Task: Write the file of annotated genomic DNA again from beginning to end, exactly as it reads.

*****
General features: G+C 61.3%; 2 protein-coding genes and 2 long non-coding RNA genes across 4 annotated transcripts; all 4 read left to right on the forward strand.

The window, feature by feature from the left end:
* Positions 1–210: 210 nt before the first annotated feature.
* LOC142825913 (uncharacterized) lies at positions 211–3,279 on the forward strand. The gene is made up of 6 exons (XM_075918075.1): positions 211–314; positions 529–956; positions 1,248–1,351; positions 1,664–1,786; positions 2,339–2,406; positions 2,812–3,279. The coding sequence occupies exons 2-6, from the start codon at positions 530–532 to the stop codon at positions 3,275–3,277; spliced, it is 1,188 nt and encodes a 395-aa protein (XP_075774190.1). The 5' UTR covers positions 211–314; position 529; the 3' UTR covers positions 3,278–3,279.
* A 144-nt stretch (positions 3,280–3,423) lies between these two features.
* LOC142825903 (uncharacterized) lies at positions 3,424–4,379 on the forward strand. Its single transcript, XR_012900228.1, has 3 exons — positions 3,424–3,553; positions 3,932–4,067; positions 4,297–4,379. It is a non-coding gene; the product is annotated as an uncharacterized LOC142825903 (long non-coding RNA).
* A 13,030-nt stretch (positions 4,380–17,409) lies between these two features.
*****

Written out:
General features: G+C 61.3%; 2 protein-coding genes and 2 long non-coding RNA genes across 4 annotated transcripts; all 4 read left to right on the forward strand.

The window, feature by feature from the left end:
* Positions 1–210: 210 nt before the first annotated feature.
* LOC142825913 (uncharacterized) lies at positions 211–3,279 on the forward strand. The gene is made up of 6 exons (XM_075918075.1): positions 211–314; positions 529–956; positions 1,248–1,351; positions 1,664–1,786; positions 2,339–2,406; positions 2,812–3,279. The coding sequence occupies exons 2-6, from the start codon at positions 530–532 to the stop codon at positions 3,275–3,277; spliced, it is 1,188 nt and encodes a 395-aa protein (XP_075774190.1). The 5' UTR covers positions 211–314; position 529; the 3' UTR covers positions 3,278–3,279.
* A 144-nt stretch (positions 3,280–3,423) lies between these two features.
* LOC142825903 (uncharacterized) lies at positions 3,424–4,379 on the forward strand. Its single transcript, XR_012900228.1, has 3 exons — positions 3,424–3,553; positions 3,932–4,067; positions 4,297–4,379. It is a non-coding gene; the product is annotated as an uncharacterized LOC142825903 (long non-coding RNA).
* A 13,030-nt stretch (positions 4,380–17,409) lies between these two features.